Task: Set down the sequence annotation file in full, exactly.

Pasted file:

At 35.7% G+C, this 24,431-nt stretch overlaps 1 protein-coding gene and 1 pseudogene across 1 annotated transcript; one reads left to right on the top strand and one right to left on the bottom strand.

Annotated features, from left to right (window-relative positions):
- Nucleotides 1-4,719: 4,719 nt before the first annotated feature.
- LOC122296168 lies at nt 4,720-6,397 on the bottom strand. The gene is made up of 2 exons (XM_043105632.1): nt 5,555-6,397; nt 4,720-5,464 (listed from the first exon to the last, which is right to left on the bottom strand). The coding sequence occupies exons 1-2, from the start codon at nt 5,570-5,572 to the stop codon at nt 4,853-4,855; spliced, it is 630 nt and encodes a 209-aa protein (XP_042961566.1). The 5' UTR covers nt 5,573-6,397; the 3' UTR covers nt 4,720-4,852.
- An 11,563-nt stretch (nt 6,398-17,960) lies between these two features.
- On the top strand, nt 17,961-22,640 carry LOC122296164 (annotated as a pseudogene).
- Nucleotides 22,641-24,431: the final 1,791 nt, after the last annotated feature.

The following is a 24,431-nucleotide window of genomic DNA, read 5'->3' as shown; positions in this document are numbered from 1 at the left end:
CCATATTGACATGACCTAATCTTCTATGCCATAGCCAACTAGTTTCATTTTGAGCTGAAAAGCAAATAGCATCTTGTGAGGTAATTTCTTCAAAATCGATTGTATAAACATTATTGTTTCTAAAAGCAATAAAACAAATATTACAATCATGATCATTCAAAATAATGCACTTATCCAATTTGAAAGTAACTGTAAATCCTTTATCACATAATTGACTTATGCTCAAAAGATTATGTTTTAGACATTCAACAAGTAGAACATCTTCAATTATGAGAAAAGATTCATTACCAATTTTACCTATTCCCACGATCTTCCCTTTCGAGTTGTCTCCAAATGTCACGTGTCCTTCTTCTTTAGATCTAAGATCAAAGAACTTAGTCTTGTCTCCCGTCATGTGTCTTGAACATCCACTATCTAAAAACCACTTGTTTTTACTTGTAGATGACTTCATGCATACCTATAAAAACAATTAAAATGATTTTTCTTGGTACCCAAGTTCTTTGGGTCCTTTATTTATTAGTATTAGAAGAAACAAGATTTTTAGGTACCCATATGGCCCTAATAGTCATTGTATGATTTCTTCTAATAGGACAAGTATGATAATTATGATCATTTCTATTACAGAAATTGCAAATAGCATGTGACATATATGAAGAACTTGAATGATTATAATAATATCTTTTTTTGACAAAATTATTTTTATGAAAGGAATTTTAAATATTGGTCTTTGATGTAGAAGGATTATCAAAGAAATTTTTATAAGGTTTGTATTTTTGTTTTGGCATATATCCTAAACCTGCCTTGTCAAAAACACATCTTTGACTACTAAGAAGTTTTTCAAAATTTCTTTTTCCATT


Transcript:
At 35.7% G+C, this 24,431-nt stretch overlaps 1 protein-coding gene and 1 pseudogene across 1 annotated transcript; one reads left to right on the top strand and one right to left on the bottom strand.

Annotated features, from left to right (window-relative positions):
- Nucleotides 1-4,719: 4,719 nt before the first annotated feature.
- LOC122296168 lies at nt 4,720-6,397 on the bottom strand. The gene is made up of 2 exons (XM_043105632.1): nt 5,555-6,397; nt 4,720-5,464 (listed from the first exon to the last, which is right to left on the bottom strand). The coding sequence occupies exons 1-2, from the start codon at nt 5,570-5,572 to the stop codon at nt 4,853-4,855; spliced, it is 630 nt and encodes a 209-aa protein (XP_042961566.1). The 5' UTR covers nt 5,573-6,397; the 3' UTR covers nt 4,720-4,852.
- An 11,563-nt stretch (nt 6,398-17,960) lies between these two features.
- On the top strand, nt 17,961-22,640 carry LOC122296164 (annotated as a pseudogene).
- Nucleotides 22,641-24,431: the final 1,791 nt, after the last annotated feature.

The following is a 24,431-nucleotide window of genomic DNA, read 5'->3' as shown; positions in this document are numbered from 1 at the left end:
CCATATTGACATGACCTAATCTTCTATGCCATAGCCAACTAGTTTCATTTTGAGCTGAAAAGCAAATAGCATCTTGTGAGGTAATTTCTTCAAAATCGATTGTATAAACATTATTGTTTCTAAAAGCAATAAAACAAATATTACAATCATGATCATTCAAAATAATGCACTTATCCAATTTGAAAGTAACTGTAAATCCTTTATCACATAATTGACTTATGCTCAAAAGATTATGTTTTAGACATTCAACAAGTAGAACATCTTCAATTATGAGAAAAGATTCATTACCAATTTTACCTATTCCCACGATCTTCCCTTTCGAGTTGTCTCCAAATGTCACGTGTCCTTCTTCTTTAGATCTAAGATCAAAGAACTTAGTCTTGTCTCCCGTCATGTGTCTTGAACATCCACTATCTAAAAACCACTTGTTTTTACTTGTAGATGACTTCATGCATACCTATAAAAACAATTAAAATGATTTTTCTTGGTACCCAAGTTCTTTGGGTCCTTTATTTATTAGTATTAGAAGAAACAAGATTTTTAGGTACCCATATGGCCCTAATAGTCATTGTATGATTTCTTCTAATAGGACAAGTATGATAATTATGATCATTTCTATTACAGAAATTGCAAATAGCATGTGACATATATGAAGAACTTGAATGATTATAATAATATCTTTTTTTGACAAAATTATTTTTATGAAAGGAATTTTAAATATTGGTCTTTGATGTAGAAGGATTATCAAAGAAATTTTTATAAGGTTTGTATTTTTGTTTTGGCATATATCCTAAACCTGCCTTGTCAAAAACACATCTTTGACTACTAAGAAGTTTTTCAAAATTTCTTTTTCCATT